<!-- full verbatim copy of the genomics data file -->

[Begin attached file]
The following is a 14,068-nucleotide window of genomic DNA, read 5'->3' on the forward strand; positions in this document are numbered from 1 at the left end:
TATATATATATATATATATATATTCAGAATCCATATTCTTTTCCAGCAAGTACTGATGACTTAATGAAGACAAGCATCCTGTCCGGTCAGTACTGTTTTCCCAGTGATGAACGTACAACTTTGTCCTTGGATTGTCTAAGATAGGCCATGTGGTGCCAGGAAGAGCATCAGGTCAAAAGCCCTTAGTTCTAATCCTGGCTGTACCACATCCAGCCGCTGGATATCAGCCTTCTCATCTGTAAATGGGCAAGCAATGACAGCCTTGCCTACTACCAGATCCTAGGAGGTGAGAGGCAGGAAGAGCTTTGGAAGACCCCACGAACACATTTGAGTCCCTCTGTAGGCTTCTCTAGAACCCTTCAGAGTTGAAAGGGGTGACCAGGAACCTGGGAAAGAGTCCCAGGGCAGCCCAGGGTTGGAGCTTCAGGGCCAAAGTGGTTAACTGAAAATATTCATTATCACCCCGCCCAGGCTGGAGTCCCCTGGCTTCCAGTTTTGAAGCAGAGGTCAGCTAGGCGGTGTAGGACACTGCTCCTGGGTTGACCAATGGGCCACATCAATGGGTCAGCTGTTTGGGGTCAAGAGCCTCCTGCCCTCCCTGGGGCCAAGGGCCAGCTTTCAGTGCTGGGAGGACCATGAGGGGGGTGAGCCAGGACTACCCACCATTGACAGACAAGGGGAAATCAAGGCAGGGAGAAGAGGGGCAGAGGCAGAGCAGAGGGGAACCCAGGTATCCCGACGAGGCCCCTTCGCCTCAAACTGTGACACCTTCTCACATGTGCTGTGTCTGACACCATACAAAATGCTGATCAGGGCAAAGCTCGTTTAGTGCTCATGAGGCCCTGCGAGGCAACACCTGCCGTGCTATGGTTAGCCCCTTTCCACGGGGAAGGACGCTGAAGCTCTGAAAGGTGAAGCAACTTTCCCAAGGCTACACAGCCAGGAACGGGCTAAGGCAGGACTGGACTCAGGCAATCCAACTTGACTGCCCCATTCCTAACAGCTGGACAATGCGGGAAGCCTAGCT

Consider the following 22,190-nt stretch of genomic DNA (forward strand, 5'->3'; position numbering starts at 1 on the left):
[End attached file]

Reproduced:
The following is a 14,068-nucleotide window of genomic DNA, read 5'->3' on the forward strand; positions in this document are numbered from 1 at the left end:
TATATATATATATATATATATATTCAGAATCCATATTCTTTTCCAGCAAGTACTGATGACTTAATGAAGACAAGCATCCTGTCCGGTCAGTACTGTTTTCCCAGTGATGAACGTACAACTTTGTCCTTGGATTGTCTAAGATAGGCCATGTGGTGCCAGGAAGAGCATCAGGTCAAAAGCCCTTAGTTCTAATCCTGGCTGTACCACATCCAGCCGCTGGATATCAGCCTTCTCATCTGTAAATGGGCAAGCAATGACAGCCTTGCCTACTACCAGATCCTAGGAGGTGAGAGGCAGGAAGAGCTTTGGAAGACCCCACGAACACATTTGAGTCCCTCTGTAGGCTTCTCTAGAACCCTTCAGAGTTGAAAGGGGTGACCAGGAACCTGGGAAAGAGTCCCAGGGCAGCCCAGGGTTGGAGCTTCAGGGCCAAAGTGGTTAACTGAAAATATTCATTATCACCCCGCCCAGGCTGGAGTCCCCTGGCTTCCAGTTTTGAAGCAGAGGTCAGCTAGGCGGTGTAGGACACTGCTCCTGGGTTGACCAATGGGCCACATCAATGGGTCAGCTGTTTGGGGTCAAGAGCCTCCTGCCCTCCCTGGGGCCAAGGGCCAGCTTTCAGTGCTGGGAGGACCATGAGGGGGGTGAGCCAGGACTACCCACCATTGACAGACAAGGGGAAATCAAGGCAGGGAGAAGAGGGGCAGAGGCAGAGCAGAGGGGAACCCAGGTATCCCGACGAGGCCCCTTCGCCTCAAACTGTGACACCTTCTCACATGTGCTGTGTCTGACACCATACAAAATGCTGATCAGGGCAAAGCTCGTTTAGTGCTCATGAGGCCCTGCGAGGCAACACCTGCCGTGCTATGGTTAGCCCCTTTCCACGGGGAAGGACGCTGAAGCTCTGAAAGGTGAAGCAACTTTCCCAAGGCTACACAGCCAGGAACGGGCTAAGGCAGGACTGGACTCAGGCAATCCAACTTGACTGCCCCATTCCTAACAGCTGGACAATGCGGGAAGCCTAGCT

Consider the following 22,190-nt stretch of genomic DNA (forward strand, 5'->3'; position numbering starts at 1 on the left):